Pope in Seoul Urges Charity, Laments Growing Economic Inequality

Photographer: Vincenzo Pinto/AFP via Getty Images

South Korean flags are waved as Pope Francis meets with worshippers after arriving in Kkottongnae, around 80 kilometres south of Seoul, on August 16, 2014. Close

South Korean flags are waved as Pope Francis meets with worshippers after arriving in... Read More

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Photographer: Vincenzo Pinto/AFP via Getty Images

South Korean flags are waved as Pope Francis meets with worshippers after arriving in Kkottongnae, around 80 kilometres south of Seoul, on August 16, 2014.

Pope Francis urged greater charity for the poor and lamented growing economic disparities as he beatified 124 Korean martyrs on the third day of his first visit to Asia.

“Their example has much to say to us who live in societies where, alongside immense wealth, dire poverty is silently growing; where the cry of the poor is seldom heeded,” he said today at a mass in downtown Seoul. “The legacy of the martyrs can inspire all men and women of good will to work in harmony for a more just, free and reconciled society.”

Francis has championed poverty causes and criticized speculation in financial markets since his election in March last year. He has also cast aside some of the traditional pomp of the papacy, including luxury “Popemobiles,” riding in a Kia Motors Corp. Soul compact car since he landed in South Korea on Aug. 14, the first papal visit to the country in a quarter century.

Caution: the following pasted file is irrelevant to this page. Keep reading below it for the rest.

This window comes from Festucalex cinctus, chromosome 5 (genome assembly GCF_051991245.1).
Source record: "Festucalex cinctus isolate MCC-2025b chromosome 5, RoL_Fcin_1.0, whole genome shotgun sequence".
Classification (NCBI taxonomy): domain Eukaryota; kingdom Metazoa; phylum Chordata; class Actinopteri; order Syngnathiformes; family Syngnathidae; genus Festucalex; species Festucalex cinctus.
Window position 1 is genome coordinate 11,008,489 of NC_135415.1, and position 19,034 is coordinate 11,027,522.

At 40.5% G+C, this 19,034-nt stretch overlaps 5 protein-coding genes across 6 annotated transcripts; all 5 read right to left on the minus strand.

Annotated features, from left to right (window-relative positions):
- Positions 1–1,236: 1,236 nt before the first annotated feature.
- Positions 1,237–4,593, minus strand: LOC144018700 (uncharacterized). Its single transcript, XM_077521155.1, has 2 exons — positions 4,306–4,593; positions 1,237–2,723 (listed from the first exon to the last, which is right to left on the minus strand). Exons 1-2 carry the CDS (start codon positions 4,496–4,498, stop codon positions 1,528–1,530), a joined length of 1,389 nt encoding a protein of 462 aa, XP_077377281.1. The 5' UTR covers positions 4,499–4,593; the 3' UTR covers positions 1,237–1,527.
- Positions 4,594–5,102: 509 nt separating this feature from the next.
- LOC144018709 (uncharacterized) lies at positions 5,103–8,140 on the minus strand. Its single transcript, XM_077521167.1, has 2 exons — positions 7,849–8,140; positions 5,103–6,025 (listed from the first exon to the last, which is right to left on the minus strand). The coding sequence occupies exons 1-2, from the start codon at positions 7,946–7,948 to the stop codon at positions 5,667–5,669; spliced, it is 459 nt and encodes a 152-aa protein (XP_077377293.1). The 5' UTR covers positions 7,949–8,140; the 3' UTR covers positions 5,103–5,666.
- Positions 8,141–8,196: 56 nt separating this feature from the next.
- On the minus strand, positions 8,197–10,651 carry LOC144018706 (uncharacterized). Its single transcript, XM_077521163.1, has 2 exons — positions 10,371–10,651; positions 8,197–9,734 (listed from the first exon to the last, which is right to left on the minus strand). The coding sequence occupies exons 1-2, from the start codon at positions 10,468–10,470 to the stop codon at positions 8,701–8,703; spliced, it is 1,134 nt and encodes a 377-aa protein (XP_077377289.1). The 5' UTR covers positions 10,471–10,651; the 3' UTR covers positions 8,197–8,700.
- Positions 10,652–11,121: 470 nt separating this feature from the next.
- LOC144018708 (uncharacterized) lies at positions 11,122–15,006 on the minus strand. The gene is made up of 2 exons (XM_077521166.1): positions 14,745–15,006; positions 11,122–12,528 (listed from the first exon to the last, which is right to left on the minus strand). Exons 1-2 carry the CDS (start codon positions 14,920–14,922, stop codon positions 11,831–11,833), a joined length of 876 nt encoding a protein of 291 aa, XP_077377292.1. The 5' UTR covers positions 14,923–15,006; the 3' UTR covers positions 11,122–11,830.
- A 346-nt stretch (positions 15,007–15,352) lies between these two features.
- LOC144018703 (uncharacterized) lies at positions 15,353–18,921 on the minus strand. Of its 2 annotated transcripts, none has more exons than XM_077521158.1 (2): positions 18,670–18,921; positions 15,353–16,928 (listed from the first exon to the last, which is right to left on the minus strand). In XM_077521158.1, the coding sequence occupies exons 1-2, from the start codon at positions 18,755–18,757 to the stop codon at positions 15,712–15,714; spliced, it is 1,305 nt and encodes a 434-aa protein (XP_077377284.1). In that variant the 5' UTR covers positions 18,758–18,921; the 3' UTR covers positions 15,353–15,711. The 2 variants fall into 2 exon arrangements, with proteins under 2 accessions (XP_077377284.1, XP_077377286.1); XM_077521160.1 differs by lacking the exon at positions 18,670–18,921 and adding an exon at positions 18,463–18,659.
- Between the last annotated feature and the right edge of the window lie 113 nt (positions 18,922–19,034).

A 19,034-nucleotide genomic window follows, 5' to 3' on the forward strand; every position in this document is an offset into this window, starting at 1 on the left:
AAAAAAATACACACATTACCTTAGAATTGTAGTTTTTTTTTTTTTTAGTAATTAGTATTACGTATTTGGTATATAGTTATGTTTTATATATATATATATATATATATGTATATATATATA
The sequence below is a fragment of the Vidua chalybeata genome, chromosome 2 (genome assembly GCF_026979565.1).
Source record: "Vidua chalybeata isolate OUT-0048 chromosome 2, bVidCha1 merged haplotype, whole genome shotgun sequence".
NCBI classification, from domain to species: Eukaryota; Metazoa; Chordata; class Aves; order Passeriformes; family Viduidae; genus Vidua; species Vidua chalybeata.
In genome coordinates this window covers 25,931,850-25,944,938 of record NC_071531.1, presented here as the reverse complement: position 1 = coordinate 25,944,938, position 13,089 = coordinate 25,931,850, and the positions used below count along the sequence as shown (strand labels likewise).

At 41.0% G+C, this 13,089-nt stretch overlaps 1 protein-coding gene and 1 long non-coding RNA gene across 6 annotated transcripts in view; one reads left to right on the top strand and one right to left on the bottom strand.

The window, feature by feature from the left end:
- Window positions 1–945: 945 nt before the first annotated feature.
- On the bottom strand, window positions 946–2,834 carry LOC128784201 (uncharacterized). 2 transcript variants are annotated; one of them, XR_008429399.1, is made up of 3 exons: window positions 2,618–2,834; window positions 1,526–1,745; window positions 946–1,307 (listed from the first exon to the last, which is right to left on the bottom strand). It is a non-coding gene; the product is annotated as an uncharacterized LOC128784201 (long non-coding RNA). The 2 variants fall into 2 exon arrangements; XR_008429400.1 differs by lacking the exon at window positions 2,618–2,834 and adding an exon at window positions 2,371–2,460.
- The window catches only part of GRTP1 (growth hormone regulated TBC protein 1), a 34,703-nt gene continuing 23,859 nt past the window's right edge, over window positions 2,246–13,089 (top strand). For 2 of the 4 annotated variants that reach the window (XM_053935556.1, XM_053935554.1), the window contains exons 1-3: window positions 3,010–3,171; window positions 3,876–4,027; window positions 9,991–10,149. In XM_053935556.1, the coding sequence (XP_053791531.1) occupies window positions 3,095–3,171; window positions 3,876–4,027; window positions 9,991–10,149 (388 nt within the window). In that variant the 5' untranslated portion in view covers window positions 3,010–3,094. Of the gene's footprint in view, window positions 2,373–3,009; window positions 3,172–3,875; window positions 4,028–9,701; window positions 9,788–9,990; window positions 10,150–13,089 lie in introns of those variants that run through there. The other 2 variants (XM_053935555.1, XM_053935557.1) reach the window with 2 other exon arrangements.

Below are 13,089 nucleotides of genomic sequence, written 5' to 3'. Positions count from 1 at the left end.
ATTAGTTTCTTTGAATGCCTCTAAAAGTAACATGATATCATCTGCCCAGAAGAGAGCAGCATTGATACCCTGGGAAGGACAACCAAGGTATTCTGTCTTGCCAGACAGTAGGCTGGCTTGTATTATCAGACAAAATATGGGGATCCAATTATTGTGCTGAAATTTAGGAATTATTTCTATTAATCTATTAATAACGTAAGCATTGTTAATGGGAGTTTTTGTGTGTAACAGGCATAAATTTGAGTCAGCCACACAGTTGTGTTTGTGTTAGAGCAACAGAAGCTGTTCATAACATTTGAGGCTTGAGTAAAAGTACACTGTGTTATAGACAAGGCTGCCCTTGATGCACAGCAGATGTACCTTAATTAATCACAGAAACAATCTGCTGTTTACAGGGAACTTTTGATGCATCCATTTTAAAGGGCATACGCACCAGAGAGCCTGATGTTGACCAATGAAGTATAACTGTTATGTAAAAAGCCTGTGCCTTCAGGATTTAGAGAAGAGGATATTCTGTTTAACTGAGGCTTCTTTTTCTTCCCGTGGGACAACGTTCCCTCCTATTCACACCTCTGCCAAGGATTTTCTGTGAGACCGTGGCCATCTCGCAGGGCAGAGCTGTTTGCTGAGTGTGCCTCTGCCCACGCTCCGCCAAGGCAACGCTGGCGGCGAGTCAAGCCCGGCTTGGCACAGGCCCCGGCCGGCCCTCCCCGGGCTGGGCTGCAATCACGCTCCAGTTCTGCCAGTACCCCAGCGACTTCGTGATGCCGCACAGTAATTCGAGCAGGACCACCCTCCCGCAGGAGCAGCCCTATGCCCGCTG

Hundreds of thousands of people showed up to see the pope, including relatives of the more than 300 victims of the April Sewol ferry sinking. Francis was seen in a television broadcast stepping down from his car to commiserate with Kim Young Oh, father of one of the 250 students who died.

Beatification is a formal declaration that someone lived a holy life, a step toward canonization as a saint. Those beatified today included Yun Ji-chung Paul, the first Korean martyr, who was beheaded in 1791 and Yi Bong-geum, a teenager hanged in 1839, according to organizers.

Francis yesterday attended a gathering of Catholic youths from Asian countries in the city of Daejeon, and led prayers for victims of the Sewol ferry disaster in a mass.

Francis’ trip to South Korea marks the first papal visit to Asia in 15 years. The region is home to more than half of the world’s people and has one of the fastest-growing Christian populations.

To contact the reporter on this story: Sam Kim in Seoul at skim609@bloomberg.net

To contact the editors responsible for this story: Rosalind Mathieson at rmathieson3@bloomberg.net Jim McDonald, Jarrett Banks

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